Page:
The division pushed on at once, and came up on the right of the Anzac Division at Faluje and Arak el Menshiye Station about eight o'clock. It was joined, some few hours later, by the Yeomanry Division, which had left Huj early in the morning, after having spent all the previous night trying to water horses. This division took over Arak el Menshiye, and extended a little farther east. Thus, on the afternoon of the 10th, the whole of the Corps, with the exception of the New Zealand Mounted Brigade, was in line from a point a little east of Arak el Menshiye to the sea, and ready for the further pursuit of the enemy .

in advance of railhead at Deir el Belah, and the problem of supply became pressing. No help could be obtained from the two enemy railways, as the Turks had blown up bridges and culverts, and destroyed portions of the line during their retreat. Our only means of supply was, therefore, by motor lorries and camels along the single, narrow, ill-metalled road from Gaza to Junction Station. Between Gaza and Beit Hanun the road was unmetalled and deep in sand, and lorries had great difficulty in getting over this part, even with the light load of one ton, which was the maximum allowed to be carried. The marching ration of our horses was only 9? lbs. of grain a day, without any hay or other bulk food, but even this small ration, when multiplied by 25,000 (approximately the number of horses in the Corps), worked out at over 100 tons of forage a day. In addition to this there were the rations for the men of the Corps, and the food and forage for the infantry dermes.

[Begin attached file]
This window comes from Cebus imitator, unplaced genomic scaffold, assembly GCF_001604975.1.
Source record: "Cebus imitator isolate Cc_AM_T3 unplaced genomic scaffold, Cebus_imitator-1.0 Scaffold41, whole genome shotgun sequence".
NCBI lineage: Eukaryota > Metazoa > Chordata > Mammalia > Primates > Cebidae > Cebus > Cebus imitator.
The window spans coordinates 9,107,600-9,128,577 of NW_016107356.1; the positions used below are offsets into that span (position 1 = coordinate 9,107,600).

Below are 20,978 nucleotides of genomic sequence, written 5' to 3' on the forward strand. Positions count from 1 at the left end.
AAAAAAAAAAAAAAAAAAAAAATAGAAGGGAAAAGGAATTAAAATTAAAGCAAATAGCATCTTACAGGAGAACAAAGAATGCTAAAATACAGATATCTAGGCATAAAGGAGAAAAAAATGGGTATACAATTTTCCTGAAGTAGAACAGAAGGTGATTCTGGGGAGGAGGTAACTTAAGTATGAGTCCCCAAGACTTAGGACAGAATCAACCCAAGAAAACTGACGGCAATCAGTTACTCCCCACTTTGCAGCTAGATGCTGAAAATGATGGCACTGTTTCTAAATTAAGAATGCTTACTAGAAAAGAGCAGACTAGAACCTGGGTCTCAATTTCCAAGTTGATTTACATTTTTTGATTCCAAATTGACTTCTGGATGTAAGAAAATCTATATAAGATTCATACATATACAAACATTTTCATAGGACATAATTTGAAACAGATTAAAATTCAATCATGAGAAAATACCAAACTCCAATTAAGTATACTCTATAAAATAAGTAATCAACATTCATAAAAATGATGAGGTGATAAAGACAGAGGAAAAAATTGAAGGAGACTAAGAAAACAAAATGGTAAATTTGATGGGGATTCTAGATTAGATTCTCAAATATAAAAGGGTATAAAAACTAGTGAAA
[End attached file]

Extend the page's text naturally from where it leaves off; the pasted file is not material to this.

In order to enable the pursuit to continue, it was clear that the greater part of the infantry would[Pg 63] have to be left behind. Accordingly, on the 9th, the whole of the 20th Corps, with the exception of the 53rd Division, which was still watching the right group of the enemy forces, withdrew to railhead at Karm. Of the 21st Corps, only the 52nd and 75th Divisions continued the advance. The 54th, which had remained at Gaza, gave up all its transport to assist the other two divisions. All the available motor lorries and camels were organised in convoys along the Gaza-Junction Station road, from Deir el Belah to El Mejdel, whence the supplies were distributed to divisions by the horse-drawn wagons of the divisional trains reenex cps.

These trains had heavier work than any other part of the force. Even on the rare occasions when the cavalry got some rest at night, there was none for them, as they were distributing supplies from nightfall till dawn. Men and horses got into the habit of sleeping as they marched, and, as long as one or two men kept awake to lead the way, the wagons always reached their destination safely. The Divisional Ammunition Columns were in little better case, and the Sharki, or hot wind from the east, that commenced to blow on the 10th, added to the sufferings of the unfortunate horses.